According to Oneonta Police Chief Dennis Nayor, this kind of incident is not often reported to police. In 2013, only two women reported assault by an unknown assailant, Nayor said. Statistically, most attacks are carried out by someone the victim knows, but that doesn’t mean attacks by strangers never happen, he said.

Rivera said more than 1,117 calls were made on the Violence Intervention Program’s 24-hour hotline in 2013. The same year, 2,100 counseling sessions were provided for victims, 70 individuals were placed in safe housing and 2,410 referrals were made to community support services. Just because it doesn’t often get reported to police, Rivera said, certainly doesn’t mean it isn’t a problem in the area.

In fact, most of the time, Rivera said, victims of sexual assault or violent crimes make the choice not to call police. This is for a variety of reasons, he said.

“We visit victims in the hospital and they don’t want the police involved,” Rivera said, “because they don’t want to be blamed, or they’re scared, or because we live in such a small community and they’re afraid of the consequences.”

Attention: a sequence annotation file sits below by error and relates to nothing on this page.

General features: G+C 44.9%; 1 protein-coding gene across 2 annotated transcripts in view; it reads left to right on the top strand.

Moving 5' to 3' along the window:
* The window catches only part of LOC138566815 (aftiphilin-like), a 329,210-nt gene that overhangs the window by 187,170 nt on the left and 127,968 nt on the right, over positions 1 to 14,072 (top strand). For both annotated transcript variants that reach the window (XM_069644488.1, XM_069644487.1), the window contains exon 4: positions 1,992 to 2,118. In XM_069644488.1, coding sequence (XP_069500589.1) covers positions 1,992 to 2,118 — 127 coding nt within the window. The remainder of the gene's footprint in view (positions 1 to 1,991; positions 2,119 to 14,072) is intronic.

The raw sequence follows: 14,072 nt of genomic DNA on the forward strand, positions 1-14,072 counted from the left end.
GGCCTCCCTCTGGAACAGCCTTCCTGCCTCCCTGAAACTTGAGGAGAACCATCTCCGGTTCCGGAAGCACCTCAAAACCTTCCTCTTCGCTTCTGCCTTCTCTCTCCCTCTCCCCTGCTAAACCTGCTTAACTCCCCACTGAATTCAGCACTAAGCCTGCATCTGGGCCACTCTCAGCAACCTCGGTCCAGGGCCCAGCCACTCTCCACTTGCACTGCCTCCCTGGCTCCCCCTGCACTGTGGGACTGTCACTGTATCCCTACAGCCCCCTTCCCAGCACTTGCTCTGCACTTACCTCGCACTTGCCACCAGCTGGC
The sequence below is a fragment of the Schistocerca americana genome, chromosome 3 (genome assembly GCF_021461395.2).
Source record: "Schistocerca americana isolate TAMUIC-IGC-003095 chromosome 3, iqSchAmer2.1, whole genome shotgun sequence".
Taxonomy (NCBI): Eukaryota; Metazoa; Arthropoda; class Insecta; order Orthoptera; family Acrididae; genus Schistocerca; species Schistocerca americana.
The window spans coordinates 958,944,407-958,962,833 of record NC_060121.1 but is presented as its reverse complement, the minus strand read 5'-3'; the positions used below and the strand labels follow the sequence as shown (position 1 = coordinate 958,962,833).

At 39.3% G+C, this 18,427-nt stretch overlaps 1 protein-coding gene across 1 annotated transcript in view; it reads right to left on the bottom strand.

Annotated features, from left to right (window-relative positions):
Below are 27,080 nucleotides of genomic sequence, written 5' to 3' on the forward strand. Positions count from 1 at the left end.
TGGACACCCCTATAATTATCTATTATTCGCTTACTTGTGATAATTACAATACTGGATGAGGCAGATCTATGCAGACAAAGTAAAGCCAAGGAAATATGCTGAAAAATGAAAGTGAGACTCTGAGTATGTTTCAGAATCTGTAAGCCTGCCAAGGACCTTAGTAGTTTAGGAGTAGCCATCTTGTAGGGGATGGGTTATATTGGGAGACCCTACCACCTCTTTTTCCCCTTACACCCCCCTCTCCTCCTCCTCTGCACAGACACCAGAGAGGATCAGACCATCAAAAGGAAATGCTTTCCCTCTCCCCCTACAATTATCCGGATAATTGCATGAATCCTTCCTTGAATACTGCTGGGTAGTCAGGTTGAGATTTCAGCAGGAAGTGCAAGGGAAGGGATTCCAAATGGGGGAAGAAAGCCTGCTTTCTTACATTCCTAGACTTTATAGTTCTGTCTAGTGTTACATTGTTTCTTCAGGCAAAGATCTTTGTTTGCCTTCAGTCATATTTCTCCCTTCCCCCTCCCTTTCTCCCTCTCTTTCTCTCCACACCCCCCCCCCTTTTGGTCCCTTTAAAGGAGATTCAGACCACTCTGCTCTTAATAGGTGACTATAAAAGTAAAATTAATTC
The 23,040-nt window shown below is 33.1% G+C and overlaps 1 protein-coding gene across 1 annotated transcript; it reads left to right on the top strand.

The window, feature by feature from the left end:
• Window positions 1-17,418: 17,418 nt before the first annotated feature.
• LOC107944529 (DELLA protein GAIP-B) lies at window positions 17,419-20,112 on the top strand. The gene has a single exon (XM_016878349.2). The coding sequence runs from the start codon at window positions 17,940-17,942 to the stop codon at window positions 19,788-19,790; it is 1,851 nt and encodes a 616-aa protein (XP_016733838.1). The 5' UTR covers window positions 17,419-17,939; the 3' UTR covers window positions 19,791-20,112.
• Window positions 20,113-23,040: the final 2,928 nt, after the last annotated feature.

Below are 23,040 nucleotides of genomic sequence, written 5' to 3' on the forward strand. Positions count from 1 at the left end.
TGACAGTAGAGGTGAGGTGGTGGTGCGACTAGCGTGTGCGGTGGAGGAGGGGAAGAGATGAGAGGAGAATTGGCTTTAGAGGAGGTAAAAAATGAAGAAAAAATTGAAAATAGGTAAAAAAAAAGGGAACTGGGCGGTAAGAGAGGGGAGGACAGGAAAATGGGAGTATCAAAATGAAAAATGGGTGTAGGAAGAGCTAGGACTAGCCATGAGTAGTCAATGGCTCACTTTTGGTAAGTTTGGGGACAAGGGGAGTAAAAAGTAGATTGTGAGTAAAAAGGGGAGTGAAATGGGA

Rivera agreed that most assaults are done by a friend, family member or co-worker of the victim, but attacks by strangers happen too, he said.

“We do know that it happens,” Rivera said, “because anything could happen. And we have to be prepared for that.”

According to the United States Department of Justice, Rivera said, someone in the U.S. is sexually assaulted every two minutes. One out of every six American women has been the victim of an attempted or completed rape in her lifetime, he said, and among all the victims, about nine out of ten are female.

Chief Nayor, first and foremost, stressed the importance of not walking alone at night. Having some foresight and situational preparedness will help lower the risk of possible assault, he said. For instance, if you have to walk by yourself, only travel on well-lit, well-traveled roadways and keep your focus. Although pretending to talk into a cell phone may deter attackers because they will know you are in immediate connection with someone, it could also suggest that you are distracted. Never text and walk, Nayor said, as you will have no idea what’s going on around you.